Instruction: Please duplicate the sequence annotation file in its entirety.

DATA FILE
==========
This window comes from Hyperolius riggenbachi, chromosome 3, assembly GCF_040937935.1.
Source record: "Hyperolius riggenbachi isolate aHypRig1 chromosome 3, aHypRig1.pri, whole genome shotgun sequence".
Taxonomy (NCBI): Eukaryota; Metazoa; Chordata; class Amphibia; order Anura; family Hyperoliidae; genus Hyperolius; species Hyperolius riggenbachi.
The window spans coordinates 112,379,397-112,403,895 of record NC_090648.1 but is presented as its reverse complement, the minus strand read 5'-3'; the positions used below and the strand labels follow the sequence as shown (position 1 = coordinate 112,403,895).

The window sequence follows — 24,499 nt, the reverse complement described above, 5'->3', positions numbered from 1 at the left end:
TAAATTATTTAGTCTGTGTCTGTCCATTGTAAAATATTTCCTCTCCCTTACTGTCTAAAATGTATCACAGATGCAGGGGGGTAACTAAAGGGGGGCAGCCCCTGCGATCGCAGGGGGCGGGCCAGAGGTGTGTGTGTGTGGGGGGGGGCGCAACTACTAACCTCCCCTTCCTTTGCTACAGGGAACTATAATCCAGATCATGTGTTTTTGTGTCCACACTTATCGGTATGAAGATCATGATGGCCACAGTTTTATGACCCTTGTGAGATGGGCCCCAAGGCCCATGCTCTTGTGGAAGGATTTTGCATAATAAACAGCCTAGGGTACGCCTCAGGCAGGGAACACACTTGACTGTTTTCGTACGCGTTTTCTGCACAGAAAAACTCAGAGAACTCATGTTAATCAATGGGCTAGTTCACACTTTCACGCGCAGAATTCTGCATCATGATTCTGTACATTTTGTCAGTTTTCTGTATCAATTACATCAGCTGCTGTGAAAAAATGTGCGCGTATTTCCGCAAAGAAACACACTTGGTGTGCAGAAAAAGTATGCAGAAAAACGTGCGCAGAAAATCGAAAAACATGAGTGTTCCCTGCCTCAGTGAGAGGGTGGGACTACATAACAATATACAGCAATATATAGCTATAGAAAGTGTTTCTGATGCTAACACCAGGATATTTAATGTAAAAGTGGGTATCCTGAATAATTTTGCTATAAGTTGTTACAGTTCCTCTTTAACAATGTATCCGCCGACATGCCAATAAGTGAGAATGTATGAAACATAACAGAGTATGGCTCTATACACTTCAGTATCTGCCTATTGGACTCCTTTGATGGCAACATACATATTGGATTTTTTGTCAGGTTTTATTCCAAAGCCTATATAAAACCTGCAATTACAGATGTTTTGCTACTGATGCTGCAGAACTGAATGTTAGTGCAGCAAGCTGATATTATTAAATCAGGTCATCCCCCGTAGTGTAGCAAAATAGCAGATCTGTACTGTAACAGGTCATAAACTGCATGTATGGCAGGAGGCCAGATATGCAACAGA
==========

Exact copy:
This window comes from Hyperolius riggenbachi, chromosome 3, assembly GCF_040937935.1.
Source record: "Hyperolius riggenbachi isolate aHypRig1 chromosome 3, aHypRig1.pri, whole genome shotgun sequence".
Taxonomy (NCBI): Eukaryota; Metazoa; Chordata; class Amphibia; order Anura; family Hyperoliidae; genus Hyperolius; species Hyperolius riggenbachi.
The window spans coordinates 112,379,397-112,403,895 of record NC_090648.1 but is presented as its reverse complement, the minus strand read 5'-3'; the positions used below and the strand labels follow the sequence as shown (position 1 = coordinate 112,403,895).

The window sequence follows — 24,499 nt, the reverse complement described above, 5'->3', positions numbered from 1 at the left end:
TAAATTATTTAGTCTGTGTCTGTCCATTGTAAAATATTTCCTCTCCCTTACTGTCTAAAATGTATCACAGATGCAGGGGGGTAACTAAAGGGGGGCAGCCCCTGCGATCGCAGGGGGCGGGCCAGAGGTGTGTGTGTGTGGGGGGGGGCGCAACTACTAACCTCCCCTTCCTTTGCTACAGGGAACTATAATCCAGATCATGTGTTTTTGTGTCCACACTTATCGGTATGAAGATCATGATGGCCACAGTTTTATGACCCTTGTGAGATGGGCCCCAAGGCCCATGCTCTTGTGGAAGGATTTTGCATAATAAACAGCCTAGGGTACGCCTCAGGCAGGGAACACACTTGACTGTTTTCGTACGCGTTTTCTGCACAGAAAAACTCAGAGAACTCATGTTAATCAATGGGCTAGTTCACACTTTCACGCGCAGAATTCTGCATCATGATTCTGTACATTTTGTCAGTTTTCTGTATCAATTACATCAGCTGCTGTGAAAAAATGTGCGCGTATTTCCGCAAAGAAACACACTTGGTGTGCAGAAAAAGTATGCAGAAAAACGTGCGCAGAAAATCGAAAAACATGAGTGTTCCCTGCCTCAGTGAGAGGGTGGGACTACATAACAATATACAGCAATATATAGCTATAGAAAGTGTTTCTGATGCTAACACCAGGATATTTAATGTAAAAGTGGGTATCCTGAATAATTTTGCTATAAGTTGTTACAGTTCCTCTTTAACAATGTATCCGCCGACATGCCAATAAGTGAGAATGTATGAAACATAACAGAGTATGGCTCTATACACTTCAGTATCTGCCTATTGGACTCCTTTGATGGCAACATACATATTGGATTTTTTGTCAGGTTTTATTCCAAAGCCTATATAAAACCTGCAATTACAGATGTTTTGCTACTGATGCTGCAGAACTGAATGTTAGTGCAGCAAGCTGATATTATTAAATCAGGTCATCCCCCGTAGTGTAGCAAAATAGCAGATCTGTACTGTAACAGGTCATAAACTGCATGTATGGCAGGAGGCCAGATATGCAACAGA